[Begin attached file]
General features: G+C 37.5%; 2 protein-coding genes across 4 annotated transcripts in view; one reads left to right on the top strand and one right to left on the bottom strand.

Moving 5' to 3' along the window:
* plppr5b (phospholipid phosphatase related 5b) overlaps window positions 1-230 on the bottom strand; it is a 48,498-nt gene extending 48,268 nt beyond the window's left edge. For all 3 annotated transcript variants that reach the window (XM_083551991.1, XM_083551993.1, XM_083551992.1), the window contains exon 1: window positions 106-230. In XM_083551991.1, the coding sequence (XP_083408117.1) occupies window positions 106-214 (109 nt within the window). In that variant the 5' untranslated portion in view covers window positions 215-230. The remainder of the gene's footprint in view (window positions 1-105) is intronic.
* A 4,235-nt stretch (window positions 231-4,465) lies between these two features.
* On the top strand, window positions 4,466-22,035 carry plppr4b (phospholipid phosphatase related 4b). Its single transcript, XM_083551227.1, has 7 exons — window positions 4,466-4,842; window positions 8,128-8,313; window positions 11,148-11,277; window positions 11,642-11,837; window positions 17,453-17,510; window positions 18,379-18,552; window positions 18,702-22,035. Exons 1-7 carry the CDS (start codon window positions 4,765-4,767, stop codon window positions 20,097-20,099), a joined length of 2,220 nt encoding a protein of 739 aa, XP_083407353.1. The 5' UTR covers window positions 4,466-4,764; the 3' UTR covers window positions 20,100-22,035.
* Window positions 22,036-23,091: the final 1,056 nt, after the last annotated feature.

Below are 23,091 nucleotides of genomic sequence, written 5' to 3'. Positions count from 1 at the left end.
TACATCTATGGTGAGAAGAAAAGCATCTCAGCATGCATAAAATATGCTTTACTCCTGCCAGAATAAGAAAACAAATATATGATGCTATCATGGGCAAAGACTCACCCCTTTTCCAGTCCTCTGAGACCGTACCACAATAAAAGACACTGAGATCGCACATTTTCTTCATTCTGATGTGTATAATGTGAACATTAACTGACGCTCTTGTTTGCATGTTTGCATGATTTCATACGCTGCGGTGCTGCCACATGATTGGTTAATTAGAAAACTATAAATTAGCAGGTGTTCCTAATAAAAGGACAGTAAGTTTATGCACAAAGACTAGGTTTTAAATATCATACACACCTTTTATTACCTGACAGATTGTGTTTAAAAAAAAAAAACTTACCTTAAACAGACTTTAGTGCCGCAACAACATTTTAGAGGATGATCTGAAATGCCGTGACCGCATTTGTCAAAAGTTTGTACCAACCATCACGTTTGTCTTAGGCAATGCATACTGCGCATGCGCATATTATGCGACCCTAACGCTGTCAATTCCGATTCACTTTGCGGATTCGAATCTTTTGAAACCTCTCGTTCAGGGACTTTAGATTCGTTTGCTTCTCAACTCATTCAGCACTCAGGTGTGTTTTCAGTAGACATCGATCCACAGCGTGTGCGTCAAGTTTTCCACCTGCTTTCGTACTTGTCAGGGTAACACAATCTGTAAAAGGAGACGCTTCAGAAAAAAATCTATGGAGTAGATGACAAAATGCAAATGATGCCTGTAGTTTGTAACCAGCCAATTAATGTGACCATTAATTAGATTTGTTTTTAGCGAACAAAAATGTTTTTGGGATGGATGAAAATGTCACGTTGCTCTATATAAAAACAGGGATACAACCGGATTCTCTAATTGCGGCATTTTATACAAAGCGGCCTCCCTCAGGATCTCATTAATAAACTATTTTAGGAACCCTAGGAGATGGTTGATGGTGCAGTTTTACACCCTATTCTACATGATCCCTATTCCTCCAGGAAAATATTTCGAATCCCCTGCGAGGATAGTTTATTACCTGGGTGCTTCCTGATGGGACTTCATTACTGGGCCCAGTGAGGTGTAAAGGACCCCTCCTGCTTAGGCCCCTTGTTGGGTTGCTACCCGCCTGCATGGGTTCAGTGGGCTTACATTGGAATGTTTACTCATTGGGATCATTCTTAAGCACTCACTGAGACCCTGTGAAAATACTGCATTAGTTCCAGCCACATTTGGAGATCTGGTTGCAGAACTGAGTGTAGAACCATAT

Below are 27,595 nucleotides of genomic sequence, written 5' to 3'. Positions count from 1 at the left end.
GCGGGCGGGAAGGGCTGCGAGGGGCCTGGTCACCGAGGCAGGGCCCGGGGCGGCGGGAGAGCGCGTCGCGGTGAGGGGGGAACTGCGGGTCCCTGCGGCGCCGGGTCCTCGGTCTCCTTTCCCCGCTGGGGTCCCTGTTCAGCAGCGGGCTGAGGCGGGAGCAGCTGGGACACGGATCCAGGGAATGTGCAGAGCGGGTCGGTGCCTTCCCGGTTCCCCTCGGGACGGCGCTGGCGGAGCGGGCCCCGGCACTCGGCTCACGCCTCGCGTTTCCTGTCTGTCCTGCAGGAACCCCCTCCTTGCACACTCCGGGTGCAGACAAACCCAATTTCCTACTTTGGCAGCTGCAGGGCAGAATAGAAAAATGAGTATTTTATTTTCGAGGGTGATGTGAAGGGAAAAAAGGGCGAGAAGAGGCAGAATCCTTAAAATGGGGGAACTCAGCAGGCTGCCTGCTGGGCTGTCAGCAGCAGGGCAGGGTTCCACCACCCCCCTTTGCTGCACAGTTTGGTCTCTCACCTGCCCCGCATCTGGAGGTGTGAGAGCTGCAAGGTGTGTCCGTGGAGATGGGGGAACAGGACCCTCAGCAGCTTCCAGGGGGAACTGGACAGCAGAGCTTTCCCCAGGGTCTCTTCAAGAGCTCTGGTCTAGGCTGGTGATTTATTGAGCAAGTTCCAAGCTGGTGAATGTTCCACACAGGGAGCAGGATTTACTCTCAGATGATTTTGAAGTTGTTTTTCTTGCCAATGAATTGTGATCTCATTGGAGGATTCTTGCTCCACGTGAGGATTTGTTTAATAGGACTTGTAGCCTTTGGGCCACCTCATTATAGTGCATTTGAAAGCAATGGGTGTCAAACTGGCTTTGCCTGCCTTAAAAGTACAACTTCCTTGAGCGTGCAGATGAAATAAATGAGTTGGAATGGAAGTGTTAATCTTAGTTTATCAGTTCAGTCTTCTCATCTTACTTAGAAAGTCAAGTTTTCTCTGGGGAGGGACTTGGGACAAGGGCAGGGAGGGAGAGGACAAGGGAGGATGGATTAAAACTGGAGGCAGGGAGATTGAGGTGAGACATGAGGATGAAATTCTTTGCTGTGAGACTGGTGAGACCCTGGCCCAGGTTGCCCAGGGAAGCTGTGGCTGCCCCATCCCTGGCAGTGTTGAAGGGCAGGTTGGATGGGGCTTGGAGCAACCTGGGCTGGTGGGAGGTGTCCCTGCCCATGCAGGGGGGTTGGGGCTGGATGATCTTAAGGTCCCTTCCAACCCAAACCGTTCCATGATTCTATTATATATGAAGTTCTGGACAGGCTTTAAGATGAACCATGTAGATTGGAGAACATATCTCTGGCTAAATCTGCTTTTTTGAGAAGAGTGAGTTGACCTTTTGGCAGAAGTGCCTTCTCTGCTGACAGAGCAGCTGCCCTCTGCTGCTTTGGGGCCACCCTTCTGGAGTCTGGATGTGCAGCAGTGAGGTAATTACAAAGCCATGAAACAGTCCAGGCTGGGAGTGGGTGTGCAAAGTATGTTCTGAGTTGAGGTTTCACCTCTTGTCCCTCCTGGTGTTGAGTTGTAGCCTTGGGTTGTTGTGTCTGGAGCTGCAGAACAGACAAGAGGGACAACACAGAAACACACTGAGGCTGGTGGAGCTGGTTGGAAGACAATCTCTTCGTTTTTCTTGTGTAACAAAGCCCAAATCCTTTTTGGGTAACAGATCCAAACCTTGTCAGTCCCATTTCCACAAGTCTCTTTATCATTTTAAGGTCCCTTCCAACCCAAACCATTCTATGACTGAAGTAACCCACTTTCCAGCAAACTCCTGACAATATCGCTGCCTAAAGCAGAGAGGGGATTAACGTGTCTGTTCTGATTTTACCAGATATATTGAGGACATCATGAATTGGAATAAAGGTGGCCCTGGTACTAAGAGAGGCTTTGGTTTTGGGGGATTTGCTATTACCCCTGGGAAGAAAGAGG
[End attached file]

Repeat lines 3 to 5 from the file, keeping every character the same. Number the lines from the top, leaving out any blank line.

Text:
* plppr5b (phospholipid phosphatase related 5b) overlaps window positions 1-230 on the bottom strand; it is a 48,498-nt gene extending 48,268 nt beyond the window's left edge. For all 3 annotated transcript variants that reach the window (XM_083551991.1, XM_083551993.1, XM_083551992.1), the window contains exon 1: window positions 106-230. In XM_083551991.1, the coding sequence (XP_083408117.1) occupies window positions 106-214 (109 nt within the window). In that variant the 5' untranslated portion in view covers window positions 215-230. The remainder of the gene's footprint in view (window positions 1-105) is intronic.
* A 4,235-nt stretch (window positions 231-4,465) lies between these two features.
* On the top strand, window positions 4,466-22,035 carry plppr4b (phospholipid phosphatase related 4b). Its single transcript, XM_083551227.1, has 7 exons — window positions 4,466-4,842; window positions 8,128-8,313; window positions 11,148-11,277; window positions 11,642-11,837; window positions 17,453-17,510; window positions 18,379-18,552; window positions 18,702-22,035. Exons 1-7 carry the CDS (start codon window positions 4,765-4,767, stop codon window positions 20,097-20,099), a joined length of 2,220 nt encoding a protein of 739 aa, XP_083407353.1. The 5' UTR covers window positions 4,466-4,764; the 3' UTR covers window positions 20,100-22,035.